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Ski Resort Life

The 7 Biggest Ski Resorts in North America

These seven massive ski areas are ranked by skiable acreage and number of chairlifts.

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1. Whistler Blackcomb, B.C.

8,171 Skiable Acres | 36 Lifts

"Whistler Blackcomb Resort Guide 2020 Opener"
Big views at Whistler Blackcomb. Photo: Eric Berger

Utah’s Powder Mountain technically boasts the most skiable acreage (8,464 acres), but Whistler Blackcomb comes out on top thanks to its 32 lifts compared to Powder Mountain’s nine. And with the recent upgrade of the Green Chair to the Emerald Express six-pack, the Catskinner to a high-speed quad, and the addition of a 10-person gondola from the upper village to the Peak 2 Peak connection, all but three chairs and a few surface lifts are high-speed. That’s quite the uphill capacity—78,000 per hour, to be exact. Whistler does everything big, from its raucous après scene in the village to its thigh-burning 5,280 feet of vertical. It may be trite to say that there’s something for everyone here, but Whistler is one of the few ski resorts where it rings true.

On Active Pass: Built on Tribal Land, Whistler Blackcomb Makes Effort to Reconcile with First Nations

2. Park City Resort, Utah

7,300 Skiable Acres | 41 Lifts

Tree skiing in Park City
Enjoying some well-spaced aspens at Park City Resort. Photo: File photo

This resort located just 35 minutes outside Salt Lake City became the largest ski resort in the United States when Vail Resorts bought Park City Mountain Resort from Powdr Corp. in 2014 and combined it with neighboring Canyons Resort. Despite their connection, this behemoth is best skied one side at a time, as it’s so big that navigating between the two is time consuming and traverse-heavy. That said, there’s a ton of great terrain on both the Park City and Canyons side, from the expert terrain off of Park City’s Jupiter lift to the steeps off of the Ninety Nine Ninety chair at Canyons.

Check out what’s new at Park City Mountain Resort this season.

3. Big Sky, Montana

5,800 Skiable Acres | 36 Lifts

Skiing Big Sky
Going big at Big Sky. Photo: Courtesy of Big Sky

The only Top 5 resort on this list not owned by Vail Resorts, Big Sky is best known for its signature “big” terrain: Big Couloir, an experts-only in-bounds run that drops 1,400 feet from the summit of Lone Peak. Avalanche gear is required, as is signing out at the patrol shack at the top. Another “big” at Big Sky, although in an entirely different way, is the run that starts at the top of Liberty Bowl and ends down at the mountain mall—over 6 miles long.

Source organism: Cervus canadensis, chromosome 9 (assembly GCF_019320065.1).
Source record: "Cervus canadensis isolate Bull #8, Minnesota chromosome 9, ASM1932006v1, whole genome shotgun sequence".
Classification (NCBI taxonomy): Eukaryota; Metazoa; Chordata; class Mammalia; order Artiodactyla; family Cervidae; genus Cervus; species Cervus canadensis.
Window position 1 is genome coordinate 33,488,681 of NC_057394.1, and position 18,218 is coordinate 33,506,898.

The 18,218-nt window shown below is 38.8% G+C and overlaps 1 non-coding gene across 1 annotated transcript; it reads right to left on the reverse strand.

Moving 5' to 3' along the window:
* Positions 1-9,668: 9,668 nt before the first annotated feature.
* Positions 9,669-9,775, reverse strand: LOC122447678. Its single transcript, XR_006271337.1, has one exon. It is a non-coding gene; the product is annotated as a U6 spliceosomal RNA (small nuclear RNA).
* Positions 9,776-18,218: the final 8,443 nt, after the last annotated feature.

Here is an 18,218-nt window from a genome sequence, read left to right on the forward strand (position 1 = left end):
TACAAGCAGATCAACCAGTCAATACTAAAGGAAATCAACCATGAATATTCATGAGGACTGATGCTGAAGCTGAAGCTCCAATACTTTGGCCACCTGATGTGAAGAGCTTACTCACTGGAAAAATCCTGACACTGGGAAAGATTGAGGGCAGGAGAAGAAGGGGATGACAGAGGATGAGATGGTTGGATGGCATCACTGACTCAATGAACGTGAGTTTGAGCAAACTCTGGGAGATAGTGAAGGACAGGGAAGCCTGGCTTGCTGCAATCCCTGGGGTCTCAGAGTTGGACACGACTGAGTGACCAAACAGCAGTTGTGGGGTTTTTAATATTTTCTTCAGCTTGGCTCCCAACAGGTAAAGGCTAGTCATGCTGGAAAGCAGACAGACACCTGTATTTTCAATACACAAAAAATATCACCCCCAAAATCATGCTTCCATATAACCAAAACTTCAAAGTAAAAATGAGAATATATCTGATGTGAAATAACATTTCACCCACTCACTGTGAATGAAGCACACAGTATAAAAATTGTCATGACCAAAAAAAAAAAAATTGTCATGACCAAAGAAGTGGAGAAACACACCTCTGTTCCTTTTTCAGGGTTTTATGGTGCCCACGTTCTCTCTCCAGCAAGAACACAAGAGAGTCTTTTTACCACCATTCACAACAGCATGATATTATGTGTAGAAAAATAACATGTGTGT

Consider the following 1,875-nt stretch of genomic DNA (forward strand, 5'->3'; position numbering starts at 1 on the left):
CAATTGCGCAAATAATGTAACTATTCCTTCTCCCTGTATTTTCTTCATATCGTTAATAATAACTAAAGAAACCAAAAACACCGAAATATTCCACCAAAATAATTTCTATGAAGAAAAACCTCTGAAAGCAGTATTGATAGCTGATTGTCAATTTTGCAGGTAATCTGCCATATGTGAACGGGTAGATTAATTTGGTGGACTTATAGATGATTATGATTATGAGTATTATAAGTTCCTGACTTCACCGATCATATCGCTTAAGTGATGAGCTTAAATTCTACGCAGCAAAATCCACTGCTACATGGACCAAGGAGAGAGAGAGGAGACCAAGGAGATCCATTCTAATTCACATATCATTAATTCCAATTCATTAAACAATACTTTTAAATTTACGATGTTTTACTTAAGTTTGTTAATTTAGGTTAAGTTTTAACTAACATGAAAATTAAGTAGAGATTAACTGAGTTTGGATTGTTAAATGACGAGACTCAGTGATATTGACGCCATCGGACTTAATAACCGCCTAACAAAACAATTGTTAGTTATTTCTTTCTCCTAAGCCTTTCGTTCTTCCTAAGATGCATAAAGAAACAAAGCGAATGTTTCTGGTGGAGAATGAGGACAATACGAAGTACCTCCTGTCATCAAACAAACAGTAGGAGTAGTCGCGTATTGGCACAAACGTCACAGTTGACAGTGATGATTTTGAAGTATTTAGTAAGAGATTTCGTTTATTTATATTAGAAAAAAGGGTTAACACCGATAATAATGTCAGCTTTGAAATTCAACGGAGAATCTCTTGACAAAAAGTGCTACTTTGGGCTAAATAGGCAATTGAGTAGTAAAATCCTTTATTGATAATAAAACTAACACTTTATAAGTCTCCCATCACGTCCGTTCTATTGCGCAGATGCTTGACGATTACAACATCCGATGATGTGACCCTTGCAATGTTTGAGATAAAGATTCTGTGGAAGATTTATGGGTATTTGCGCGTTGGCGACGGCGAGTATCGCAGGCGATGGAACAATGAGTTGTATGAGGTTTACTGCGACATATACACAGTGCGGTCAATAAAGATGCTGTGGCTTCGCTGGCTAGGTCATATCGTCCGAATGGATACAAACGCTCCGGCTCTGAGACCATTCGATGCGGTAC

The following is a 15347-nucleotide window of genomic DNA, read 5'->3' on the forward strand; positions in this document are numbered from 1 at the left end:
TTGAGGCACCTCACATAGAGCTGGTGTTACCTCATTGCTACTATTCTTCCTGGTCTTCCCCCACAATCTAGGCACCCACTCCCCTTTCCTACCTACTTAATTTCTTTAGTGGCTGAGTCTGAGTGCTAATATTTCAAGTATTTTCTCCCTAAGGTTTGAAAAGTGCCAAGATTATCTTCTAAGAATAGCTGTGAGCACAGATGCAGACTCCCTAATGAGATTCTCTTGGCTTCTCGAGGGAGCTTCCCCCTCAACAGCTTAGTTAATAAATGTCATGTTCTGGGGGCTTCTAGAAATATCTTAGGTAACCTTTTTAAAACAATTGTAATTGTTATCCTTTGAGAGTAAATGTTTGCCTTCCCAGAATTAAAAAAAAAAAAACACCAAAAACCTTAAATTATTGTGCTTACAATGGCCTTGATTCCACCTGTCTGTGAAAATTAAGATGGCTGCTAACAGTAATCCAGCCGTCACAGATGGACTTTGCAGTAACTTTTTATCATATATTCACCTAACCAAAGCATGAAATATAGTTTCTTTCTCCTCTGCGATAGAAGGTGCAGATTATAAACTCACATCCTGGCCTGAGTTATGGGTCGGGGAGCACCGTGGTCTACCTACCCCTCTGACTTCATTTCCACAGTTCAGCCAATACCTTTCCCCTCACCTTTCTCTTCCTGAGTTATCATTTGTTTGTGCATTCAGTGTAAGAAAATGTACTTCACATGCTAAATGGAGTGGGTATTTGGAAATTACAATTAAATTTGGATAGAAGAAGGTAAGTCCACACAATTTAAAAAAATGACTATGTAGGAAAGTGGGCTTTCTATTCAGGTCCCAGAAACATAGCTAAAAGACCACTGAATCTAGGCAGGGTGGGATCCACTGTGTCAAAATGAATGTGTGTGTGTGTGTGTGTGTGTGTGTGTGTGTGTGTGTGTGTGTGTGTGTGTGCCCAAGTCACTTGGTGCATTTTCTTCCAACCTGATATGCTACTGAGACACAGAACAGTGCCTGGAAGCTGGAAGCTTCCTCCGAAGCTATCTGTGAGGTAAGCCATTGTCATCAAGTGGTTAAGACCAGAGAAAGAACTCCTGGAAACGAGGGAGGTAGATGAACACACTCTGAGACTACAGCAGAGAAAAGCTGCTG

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4. Vail, Colorado

5,289 Skiable Acres | 31 Lifts

"Vail Resort Guide 2020"
Vail’s seven bowls are a powder-day treat. Photo: Courtesy of Vail Resort/Scott Bellow

Anyone who has skied Vail’s Back Bowls and Blue Sky Basin may find its No. 4 ranking hard to believe, because this place skis big. Savvy Vail skiers know how to navigate the mountain to stay ahead of the crowds, which can also be big at this popular Colorado mega-resort. The key is to head to the bowls, which on their own comprise over 3,000 acres of wide-open terrain and are a true wonderland on powder days. The challenge: Make it to Outer Mongolia and back before the lifts wind down at 2:30 p.m.

Related: Where to stay in Vail, Colo.

5. Heavenly, California

4,800 Skiable Acres | 28 Lifts

"Looking at the views at Heavenly"
Taking in big lake views at Heavenly. Photo: Courtesy of Heavenly

Tahoe’s largest ski resort straddles the Nevada-California state line and is know for its massive lake views from just about anywhere on the slopes. Heavenly sits on the southeast side of the lake and serves up some of the best views in the region. For the biggest eyefuls, board the Sky Express to the summit then beeline for Ridge Run, which meanders along the resort’s boundary. The views of the turquoise lake and the white Sierra peaks beyond are simply stunning.

Resort Guide: Best Scenery in the West

6. Mt. Bachelor, Oregon

4,318 Skiable Acres | 15 Lifts

"mt Bachelor Resort Guide 2020"
Bachelor’s 360-degree summit views are unique in ski country. Photo: Courtesy of Mt. Bachelor

This volcano boasts one of the longest ski seasons in North America plus straight-up 360-degree views from its summit, which is truly a sight to behold. Another thing Bachelor goes big on? Snow. The ski area gets over 460 inches a season, burying its 4,000-plus acres of glades, chutes, and bowls and in that signature PacNW powder. The Summit Chair is where it’s at for expert terrain, but the glades off of the Outback and Northwest chairs are money when the Summit is shut down due to wind.

Related: Mt. Bachelor Joins IKON Pass for 2020-’21 Season

7. Sun Peaks Resort, B.C.

4,270 Skiable Acres | 13 Lifts 

Skiing Sun Peaks at sunset
Skiing with the snow ghosts at Sun Peaks. Photo: Courtesy of Sun Peaks Resort/Kelly Funk

Not as well-known as its neighbor to the west, Canada’s second-largest resort is an ideal option for groups with mixed abilities and ages. What really stands out about Sun Peaks is how easy it is to navigate despite its considerable size. All three peaks are skiable right from the main village, a quaint pedestrian area that you can actually ski through to get from your lodge to the lifts and back. One thing Sun Peaks isn’t big on is crowds, so come prepared to breeze through lift lines and rack up big vertical.

On Active Pass: Sun Peaks is On the Rise